Sunday, August 18, 2013

Damrons of the 39th - Wright Fights for Both Sides

Family history is yet another interest of mine. My family has been here, in Eastern Kentucky, since the very early 1800s. As I'm also a fan of history, I particularly like it when I can connect my family to a bigger picture. In this case, that bigger picture is the American Civil War, and in particular, that War in Eastern Kentucky.

We didn't really have much in the way of large battles here. Kentucky made the somewhat questionable decision to remain neutral during that conflict, which meant little support was received from either side. Eastern Kentucky became something of a no man's land without law enforcement or even schools. One of the larger battles in the area was fought on November 8, 1861 at Ivy Mountain near Ivel, about half way between Prestonsburg and Pikeville (or Piketon). At 5 o'clock on the morning of November 8, 1861, U.S. Navy Lieutenant William O. Nelson, who had been charged with clearing Eastern Kentucky of the Confederate Army, marched out of Prestonsburg toward Piketon (Pikeville), Kentucky. With him were about 1500 men. Fifteen miles outside of Piketon they met a Confederate picket of approximately 40 cavalry. After a brief exchange of gunfire the Confederates withdrew to Piketon. There, Colonel John S. Williams commanded Captain Andrew Jackson May to go back with two companies of soldiers and twenty mounted men.

May stationed 116 soldiers behind breastworks along a flat area on Ivy Mountain overlooking the Big Sandy River. Additional troops were stationed on the other side of the river to fire on the approaching Union soldiers from a different angle. It was a good plan, but after an hour and fifteen minutes of battle, the badly outnumbered Confederates were out of ammo and so retreated.

The Confederates retreated first to Piketon, then on to Pound Gap at the Virginia line. At some point while they were crossing Pike County, young Wright Damron, son of Virginia-bred James S. Damron, would join that army. He was sworn on November 9 and, presumably when time allowed, officially enlisted on November 11, 1861 at the camp near Pound Gap. Wright, or "Rite" as he was listed in the records, enlisted in Company G of the Kentucky Fifth Mounted Infantry, CSA for a term of one year. [1]

The service record of Wright Damron while in the Confederate Army is unremarkable. Apparently he did the time he agreed to, which would have seen him discharged from service in November of 1862.  He then enrolled at Peach Orchard (a mining town near Louisa and Ulyssus) in Lawrence County, Kentucky on November 14, 1862, only days after his one year term as a Confederate ended. [2] That was, it should be noted, five days after his older brother, Moses D. Damron (my second-great grandfather), enrolled there.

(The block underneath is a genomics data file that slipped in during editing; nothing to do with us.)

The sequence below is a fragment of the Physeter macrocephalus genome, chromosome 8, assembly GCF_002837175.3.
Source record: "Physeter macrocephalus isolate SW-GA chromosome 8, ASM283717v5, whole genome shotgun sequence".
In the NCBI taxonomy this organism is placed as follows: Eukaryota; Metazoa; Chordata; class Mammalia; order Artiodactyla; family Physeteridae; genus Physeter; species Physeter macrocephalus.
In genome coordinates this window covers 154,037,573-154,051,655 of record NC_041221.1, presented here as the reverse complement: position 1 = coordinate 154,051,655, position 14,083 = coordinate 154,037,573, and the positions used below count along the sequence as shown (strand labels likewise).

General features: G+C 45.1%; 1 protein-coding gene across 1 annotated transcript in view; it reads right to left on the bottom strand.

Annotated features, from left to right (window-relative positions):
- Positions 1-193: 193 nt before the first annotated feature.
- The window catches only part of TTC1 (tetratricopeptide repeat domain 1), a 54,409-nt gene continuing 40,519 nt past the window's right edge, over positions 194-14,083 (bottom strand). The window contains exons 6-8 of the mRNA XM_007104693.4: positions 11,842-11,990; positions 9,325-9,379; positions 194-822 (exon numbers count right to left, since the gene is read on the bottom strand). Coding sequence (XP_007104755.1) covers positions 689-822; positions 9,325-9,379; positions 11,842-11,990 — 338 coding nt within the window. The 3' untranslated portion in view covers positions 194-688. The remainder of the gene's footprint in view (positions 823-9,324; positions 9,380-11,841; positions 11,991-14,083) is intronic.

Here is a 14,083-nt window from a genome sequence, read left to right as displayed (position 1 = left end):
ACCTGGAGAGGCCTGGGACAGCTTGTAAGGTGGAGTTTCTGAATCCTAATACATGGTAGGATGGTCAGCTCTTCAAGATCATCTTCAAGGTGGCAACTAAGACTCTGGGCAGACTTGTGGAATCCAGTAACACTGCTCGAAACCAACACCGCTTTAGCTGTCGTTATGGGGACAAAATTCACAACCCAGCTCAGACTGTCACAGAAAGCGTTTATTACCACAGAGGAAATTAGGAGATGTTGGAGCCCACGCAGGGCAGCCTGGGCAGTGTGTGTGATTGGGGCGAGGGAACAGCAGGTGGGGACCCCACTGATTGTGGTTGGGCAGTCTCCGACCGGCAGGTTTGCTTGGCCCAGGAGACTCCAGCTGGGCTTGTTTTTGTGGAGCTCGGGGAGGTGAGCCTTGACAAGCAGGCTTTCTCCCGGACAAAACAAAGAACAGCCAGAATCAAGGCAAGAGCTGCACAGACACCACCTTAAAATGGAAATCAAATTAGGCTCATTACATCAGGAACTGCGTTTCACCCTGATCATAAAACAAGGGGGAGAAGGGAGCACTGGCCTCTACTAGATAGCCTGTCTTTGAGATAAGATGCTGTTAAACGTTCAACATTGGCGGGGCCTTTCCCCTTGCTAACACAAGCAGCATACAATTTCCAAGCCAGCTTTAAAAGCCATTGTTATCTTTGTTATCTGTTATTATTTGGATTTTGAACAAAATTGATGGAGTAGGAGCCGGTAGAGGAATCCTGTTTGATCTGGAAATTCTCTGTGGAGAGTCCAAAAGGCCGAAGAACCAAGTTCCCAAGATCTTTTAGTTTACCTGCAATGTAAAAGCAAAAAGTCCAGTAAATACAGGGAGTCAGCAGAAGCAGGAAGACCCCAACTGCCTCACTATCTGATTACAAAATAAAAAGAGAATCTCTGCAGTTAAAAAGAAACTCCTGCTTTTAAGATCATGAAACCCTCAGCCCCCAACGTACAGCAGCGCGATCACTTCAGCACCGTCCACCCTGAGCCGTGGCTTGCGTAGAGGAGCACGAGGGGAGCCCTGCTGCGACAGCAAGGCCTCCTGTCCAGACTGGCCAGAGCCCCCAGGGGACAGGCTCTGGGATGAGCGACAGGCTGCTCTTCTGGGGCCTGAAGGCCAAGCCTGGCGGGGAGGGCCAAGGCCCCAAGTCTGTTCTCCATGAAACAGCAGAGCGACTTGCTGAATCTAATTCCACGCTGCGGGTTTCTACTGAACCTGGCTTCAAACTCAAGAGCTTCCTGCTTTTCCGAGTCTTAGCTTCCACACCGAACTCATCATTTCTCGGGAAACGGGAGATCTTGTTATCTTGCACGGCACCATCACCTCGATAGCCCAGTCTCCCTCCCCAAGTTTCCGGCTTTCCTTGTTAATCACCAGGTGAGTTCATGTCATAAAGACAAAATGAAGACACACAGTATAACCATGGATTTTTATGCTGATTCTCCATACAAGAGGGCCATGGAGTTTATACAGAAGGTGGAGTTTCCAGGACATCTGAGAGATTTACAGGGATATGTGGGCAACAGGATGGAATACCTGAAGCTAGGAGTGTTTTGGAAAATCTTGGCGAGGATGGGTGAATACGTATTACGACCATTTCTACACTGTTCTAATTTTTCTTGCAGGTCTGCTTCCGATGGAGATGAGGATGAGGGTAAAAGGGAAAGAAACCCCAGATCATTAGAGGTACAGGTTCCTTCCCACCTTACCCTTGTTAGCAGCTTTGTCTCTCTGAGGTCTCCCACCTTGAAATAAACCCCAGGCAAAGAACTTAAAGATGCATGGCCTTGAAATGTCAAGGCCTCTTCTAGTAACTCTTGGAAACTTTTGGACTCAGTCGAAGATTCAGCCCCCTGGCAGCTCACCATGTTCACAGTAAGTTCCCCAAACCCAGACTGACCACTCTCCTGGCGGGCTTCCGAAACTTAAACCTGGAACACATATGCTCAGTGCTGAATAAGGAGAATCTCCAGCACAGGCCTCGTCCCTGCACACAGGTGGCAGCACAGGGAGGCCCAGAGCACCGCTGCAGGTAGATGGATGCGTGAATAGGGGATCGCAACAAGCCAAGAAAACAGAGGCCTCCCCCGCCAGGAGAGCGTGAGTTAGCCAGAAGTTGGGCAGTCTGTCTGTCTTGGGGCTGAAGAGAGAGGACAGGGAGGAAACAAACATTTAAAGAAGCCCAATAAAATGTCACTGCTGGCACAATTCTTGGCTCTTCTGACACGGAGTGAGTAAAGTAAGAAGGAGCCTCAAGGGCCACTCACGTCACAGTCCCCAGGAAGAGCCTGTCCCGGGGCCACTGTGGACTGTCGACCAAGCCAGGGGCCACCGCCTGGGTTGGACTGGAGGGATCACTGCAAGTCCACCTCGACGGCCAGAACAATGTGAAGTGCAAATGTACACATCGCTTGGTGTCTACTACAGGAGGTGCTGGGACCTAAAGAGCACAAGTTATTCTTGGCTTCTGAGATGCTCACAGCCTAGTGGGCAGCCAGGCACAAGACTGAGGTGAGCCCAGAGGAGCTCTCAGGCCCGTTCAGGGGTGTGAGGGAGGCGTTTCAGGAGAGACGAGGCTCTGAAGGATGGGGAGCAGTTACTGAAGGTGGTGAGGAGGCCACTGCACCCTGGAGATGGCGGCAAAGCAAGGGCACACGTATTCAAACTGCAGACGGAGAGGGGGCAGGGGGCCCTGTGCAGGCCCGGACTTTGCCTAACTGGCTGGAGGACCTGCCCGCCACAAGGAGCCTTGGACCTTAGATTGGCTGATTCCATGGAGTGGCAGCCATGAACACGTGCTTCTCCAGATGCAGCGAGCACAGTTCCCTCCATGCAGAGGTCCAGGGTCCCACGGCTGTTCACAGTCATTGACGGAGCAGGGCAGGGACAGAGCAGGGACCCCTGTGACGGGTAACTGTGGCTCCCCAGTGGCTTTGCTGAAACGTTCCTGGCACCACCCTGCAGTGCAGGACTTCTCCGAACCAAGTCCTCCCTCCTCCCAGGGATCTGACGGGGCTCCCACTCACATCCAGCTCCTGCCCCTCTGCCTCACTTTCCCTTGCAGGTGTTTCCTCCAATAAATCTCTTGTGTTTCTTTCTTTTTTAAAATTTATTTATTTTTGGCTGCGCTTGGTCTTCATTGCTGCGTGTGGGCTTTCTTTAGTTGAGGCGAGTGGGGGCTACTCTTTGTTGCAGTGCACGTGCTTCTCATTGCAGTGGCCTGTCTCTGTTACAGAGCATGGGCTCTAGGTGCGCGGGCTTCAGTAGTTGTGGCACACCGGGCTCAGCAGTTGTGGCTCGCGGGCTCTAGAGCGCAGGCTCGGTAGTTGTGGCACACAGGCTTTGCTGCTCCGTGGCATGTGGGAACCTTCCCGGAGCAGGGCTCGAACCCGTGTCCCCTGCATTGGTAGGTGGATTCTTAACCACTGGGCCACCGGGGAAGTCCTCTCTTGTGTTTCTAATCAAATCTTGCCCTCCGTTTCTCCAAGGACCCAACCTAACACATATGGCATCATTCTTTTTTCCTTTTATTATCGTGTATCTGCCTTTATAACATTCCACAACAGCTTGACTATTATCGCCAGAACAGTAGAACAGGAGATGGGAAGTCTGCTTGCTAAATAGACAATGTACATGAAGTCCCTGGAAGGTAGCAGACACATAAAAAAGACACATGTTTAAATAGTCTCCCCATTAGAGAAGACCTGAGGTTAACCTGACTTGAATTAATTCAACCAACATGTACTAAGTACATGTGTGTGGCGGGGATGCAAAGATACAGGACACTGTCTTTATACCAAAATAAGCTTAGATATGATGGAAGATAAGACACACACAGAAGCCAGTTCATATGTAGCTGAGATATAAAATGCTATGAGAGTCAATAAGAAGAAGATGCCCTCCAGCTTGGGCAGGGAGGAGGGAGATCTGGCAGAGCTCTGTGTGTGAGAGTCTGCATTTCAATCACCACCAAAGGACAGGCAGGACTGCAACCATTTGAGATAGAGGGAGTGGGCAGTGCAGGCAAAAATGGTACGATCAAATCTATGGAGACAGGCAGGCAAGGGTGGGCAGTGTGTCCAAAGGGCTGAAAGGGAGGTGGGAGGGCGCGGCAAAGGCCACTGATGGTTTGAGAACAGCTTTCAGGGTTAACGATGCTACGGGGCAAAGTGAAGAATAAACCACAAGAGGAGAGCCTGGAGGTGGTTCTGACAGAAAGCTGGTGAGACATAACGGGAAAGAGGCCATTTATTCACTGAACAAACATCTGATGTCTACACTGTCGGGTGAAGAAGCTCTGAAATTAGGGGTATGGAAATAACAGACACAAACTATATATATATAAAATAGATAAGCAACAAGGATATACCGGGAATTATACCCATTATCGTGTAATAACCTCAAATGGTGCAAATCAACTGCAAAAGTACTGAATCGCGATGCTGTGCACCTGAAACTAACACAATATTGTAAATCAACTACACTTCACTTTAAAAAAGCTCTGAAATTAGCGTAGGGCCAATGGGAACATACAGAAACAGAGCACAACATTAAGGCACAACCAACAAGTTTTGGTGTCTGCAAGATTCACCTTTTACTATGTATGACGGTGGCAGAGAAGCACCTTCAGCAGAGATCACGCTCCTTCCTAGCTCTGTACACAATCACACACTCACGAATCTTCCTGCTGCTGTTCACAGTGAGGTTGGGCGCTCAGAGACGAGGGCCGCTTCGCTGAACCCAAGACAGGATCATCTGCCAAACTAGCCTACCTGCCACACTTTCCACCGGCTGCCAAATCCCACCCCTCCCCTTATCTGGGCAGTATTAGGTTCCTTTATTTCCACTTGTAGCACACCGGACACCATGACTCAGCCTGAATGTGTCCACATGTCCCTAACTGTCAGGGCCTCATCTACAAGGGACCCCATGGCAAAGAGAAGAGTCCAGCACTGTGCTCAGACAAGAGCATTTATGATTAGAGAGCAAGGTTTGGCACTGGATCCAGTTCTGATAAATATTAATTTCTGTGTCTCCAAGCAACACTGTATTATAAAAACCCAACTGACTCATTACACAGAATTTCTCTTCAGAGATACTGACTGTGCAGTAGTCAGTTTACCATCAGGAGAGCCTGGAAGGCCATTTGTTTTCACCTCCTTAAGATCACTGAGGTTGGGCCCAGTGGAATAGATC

What would motivate a young man to essentially change sides in a war?  A mystery on which one can only speculate.  During the War, Eastern Kentucky was typically not the focus of great battles. Both sides wanted it, but not enough to dedicate a great deal of manpower or resources to it. But the Union had more manpower and resources to dedicate, and the Confederate soldiers there were mostly poorly clothed, poorly supplied, and poorly fed. While the Union maintained a supply line from the mouth of the Big Sandy at the Ohio River in Catlettsburg, the Confederate Army had no such handy line of supply coming in from the south. As a result, those fighting for The South had to "forage" when in Eastern Kentucky - a polite word for taking food and animals, and often more, from the residents. As a result of many depredations during that time, committed by Confederate soldiers and "irregulars" who merely claimed to be soldiers to cloak their crimes, the sentiment in most counties turned decidedly in favor of the Union cause. In a land of subsistence farmers, not much could be sacrificed. And so, in part because they hoped to protect their families and property, and no doubt in part because even the modest pay of a volunteer soldier was more than they had, more and more young men (and not so young men) joined the Union Army.  By the end of the war, nine Damrons from Pike County had joined the Kentucky Thirty-Ninth Mounted Infantry.  Wright was the only one who had fought for the Confederacy.  So the question really isn't so much why he changed sides as why he joined the Confederate Army in the first place.  One can only imagine that as a young man descended from Virginia stock, he was caught up in a rallying cry from the retreating soldiers after the defeat at Ivy Mountain and made an impulsive decision to join the cause.  After a year of hard living he decided to join his neighbors and family in their fight for the North.  As will be seen in a later installment, the Thirty-Ninth was formed primarily to protect the area from depredations than to fight for any bigger cause.

Wright, by the way, went on to live a full, long life.  He didn't marry until he was 35 years old when he wed Aurela "Realie" Hopkins, who was 17 years his junior.  They had seven children.  The last one, "Bird," was born in 1889.   Wright applied for a pension based on his military service in 1890, but lived another 20 years.  He died in 1910 of "pneumonia fever."  "Realie"  applied for a widow's pension in March of that year.

[1] "Compiled Service Records of Confederate Soldiers", digital image, The National Archives (, page 2 of Confederate Service Record of Rite Damron
[2] "Compiled Service Records of Volunteer Union Soldiers Who Served in Organizations from the State of Kentucky", digital image, The National Archives (, Accessed on in Nov 2012. page 2 of Service Record of Wright Damron.

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